London pharmacists await government relief for kids pain and fever meds | CBC News


Pharmacies in London say they have yet to receive a single bottle of children’s pain and fever medication from the federal government as part of a relief package from foreign suppliers.

Last week, the government announced it would import a million bottles of children’s medication, including Ibuprofen and Acetaminophen, to help ease the ongoing shortage of Advil and Tylenol. The lack of children’s medicine coincides with persistent cases of COVID-19, influenza and Respiratory Syncytial Virus (RSV) in the community.

“We’re still waiting for those bottles to come in,” said Youssef Srour, co-owner of Oxbury Pharmacy in east London.

As early as August, the pharmacy struggled to supply families with children’s pain and fever medication. Oxbury’s suppliers are frequently out of stock, and limited qualities are being rationed out to families, he added.

“Especially with the flu season and now RSV, hopefully, that will help to alleviate the problem a little.”

Local pharmacists told CBC News parents are frustrated by the ongoing shortage, which is impacted by supply chain issues and manufacturers struggling to meet demands. Across Canada, some store shelves are also short on adult cough and cold medication, oral antibiotics and eye drops.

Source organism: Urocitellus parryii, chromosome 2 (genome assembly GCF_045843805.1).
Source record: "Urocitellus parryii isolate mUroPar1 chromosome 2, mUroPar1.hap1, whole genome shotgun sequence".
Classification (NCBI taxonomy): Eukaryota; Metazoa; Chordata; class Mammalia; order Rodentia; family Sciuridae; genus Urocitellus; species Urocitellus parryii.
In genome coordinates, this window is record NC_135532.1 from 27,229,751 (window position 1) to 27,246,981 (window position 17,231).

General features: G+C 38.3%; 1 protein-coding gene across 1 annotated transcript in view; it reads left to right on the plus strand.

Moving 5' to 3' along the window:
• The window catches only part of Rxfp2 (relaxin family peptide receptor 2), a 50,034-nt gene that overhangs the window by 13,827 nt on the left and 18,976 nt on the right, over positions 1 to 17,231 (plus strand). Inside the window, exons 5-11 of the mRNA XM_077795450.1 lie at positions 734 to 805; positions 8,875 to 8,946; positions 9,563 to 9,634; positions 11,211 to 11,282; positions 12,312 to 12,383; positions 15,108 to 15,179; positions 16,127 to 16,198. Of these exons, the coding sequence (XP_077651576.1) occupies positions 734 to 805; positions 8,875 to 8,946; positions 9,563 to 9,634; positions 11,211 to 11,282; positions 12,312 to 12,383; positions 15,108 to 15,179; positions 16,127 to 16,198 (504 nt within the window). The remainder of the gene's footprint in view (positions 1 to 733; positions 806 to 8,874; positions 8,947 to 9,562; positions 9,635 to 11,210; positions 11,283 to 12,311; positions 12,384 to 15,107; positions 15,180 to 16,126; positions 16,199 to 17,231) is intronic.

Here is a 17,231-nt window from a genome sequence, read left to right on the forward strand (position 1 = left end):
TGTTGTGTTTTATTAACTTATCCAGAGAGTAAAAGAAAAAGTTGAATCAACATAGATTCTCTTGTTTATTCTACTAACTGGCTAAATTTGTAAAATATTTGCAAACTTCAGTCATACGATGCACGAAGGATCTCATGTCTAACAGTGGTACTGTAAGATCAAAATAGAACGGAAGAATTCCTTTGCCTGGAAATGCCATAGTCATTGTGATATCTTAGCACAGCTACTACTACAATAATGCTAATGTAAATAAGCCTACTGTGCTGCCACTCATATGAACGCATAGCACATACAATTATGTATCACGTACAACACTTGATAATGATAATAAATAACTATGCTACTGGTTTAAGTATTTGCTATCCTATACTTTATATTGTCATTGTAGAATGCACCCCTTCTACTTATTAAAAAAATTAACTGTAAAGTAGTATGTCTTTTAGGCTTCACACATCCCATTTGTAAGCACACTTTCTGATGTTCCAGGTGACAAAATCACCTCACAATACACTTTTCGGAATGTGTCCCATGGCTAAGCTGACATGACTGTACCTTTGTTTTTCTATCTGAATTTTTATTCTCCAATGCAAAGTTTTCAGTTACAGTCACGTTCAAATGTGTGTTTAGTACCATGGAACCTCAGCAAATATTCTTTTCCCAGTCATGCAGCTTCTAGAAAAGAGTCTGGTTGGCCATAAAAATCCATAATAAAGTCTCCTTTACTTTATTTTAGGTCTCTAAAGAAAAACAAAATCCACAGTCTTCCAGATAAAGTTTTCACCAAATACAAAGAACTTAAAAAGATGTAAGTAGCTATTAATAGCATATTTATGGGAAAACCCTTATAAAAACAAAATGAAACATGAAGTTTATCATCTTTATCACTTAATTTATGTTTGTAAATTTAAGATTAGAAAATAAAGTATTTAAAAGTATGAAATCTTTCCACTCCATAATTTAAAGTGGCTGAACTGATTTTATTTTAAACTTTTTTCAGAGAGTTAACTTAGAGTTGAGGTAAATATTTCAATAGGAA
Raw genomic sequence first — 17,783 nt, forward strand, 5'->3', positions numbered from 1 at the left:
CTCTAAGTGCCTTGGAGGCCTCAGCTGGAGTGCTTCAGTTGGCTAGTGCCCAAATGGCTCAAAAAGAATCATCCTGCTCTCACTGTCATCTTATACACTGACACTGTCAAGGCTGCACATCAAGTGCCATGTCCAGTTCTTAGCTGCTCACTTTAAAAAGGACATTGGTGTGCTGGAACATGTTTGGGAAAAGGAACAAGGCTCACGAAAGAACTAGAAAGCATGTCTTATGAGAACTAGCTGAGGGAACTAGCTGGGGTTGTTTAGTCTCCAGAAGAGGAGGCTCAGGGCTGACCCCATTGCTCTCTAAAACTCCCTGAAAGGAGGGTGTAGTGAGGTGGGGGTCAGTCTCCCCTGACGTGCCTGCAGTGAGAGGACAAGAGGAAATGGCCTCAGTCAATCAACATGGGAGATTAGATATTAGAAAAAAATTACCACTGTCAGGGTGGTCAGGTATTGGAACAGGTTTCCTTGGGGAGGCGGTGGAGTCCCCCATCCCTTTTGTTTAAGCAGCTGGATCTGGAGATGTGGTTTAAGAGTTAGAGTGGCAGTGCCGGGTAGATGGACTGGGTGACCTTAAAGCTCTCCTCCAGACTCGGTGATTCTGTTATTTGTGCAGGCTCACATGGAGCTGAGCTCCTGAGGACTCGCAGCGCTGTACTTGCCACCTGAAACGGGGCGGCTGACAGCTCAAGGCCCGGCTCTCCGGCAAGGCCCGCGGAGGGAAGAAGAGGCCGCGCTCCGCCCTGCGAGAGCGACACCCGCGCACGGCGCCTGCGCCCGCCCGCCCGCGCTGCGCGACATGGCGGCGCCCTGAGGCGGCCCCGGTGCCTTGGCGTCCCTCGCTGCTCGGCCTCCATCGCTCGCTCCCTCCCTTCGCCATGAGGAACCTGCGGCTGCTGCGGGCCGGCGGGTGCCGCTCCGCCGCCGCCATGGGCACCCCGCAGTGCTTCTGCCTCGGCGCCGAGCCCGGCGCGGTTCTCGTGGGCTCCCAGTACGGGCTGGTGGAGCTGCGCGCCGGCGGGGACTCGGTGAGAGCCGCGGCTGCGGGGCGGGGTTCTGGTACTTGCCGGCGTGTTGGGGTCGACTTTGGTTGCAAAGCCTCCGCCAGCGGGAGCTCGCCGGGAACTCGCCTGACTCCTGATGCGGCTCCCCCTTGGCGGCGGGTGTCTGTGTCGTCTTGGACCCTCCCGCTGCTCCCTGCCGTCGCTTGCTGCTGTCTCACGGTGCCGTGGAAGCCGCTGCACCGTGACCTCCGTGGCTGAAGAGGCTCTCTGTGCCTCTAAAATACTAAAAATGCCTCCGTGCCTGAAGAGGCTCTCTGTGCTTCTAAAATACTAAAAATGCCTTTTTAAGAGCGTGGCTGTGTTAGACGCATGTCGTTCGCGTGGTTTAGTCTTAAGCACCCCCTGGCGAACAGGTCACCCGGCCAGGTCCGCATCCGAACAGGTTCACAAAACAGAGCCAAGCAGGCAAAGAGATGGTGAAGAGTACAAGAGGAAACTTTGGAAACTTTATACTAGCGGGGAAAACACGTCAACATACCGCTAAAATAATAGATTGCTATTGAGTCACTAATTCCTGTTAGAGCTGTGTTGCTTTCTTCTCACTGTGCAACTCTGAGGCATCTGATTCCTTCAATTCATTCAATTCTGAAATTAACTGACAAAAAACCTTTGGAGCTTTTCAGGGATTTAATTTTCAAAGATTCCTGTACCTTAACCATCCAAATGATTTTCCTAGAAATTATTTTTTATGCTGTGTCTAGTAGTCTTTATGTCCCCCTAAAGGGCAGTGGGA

“You occasionally hear that a pharmacy may have received a small supply of it [children’s medication]. But within minutes, it’s out again,” said Rudy Liem, manager at London Care Pharmacy.

The pharmacy is expecting medication from the government, but Liem says a distribution plan has not been communicated yet.

Infant and children’s Tylenol is pictured on a shelf at London Drugs in Vancouver, British Columbia on Thursday, May 26, 2022. (Ben Nelms/CBC)

Health Canada said distribution of the medication would be handled by the province’s respective public health authorities. However, the Middlesex-London Health Unit told CBC News they are not involved in the distribution of children’s medication to pharmacies.

Liem said pharmacies would limit supplies of children’s medication or tell parents to compound doses of adult medication. The doses would be recommended based on a child’s age and weight.

“There are actually pharmacies in London that are able to compound or make liquid Tylenol, but that comes at a price, he said. “So if parents are able to split tablets and then crush them and mix them into something like applesauce, they’re able to get around the shortage of liquid Tylenol.”

“We try to work around what we have from the other Tylenol and Advil,” said Nivin Mehanni, owner and managing pharmacist at Proudfoot Pharmacy.

Mehanni said they’re one of the pharmacies still expecting Canada’s relief package and are working around the supply shortage by compounding medicines for children.

“I hope it arrives. I hope it will be done,” she said.


With files from Alessio Donnini and Angela McInnes

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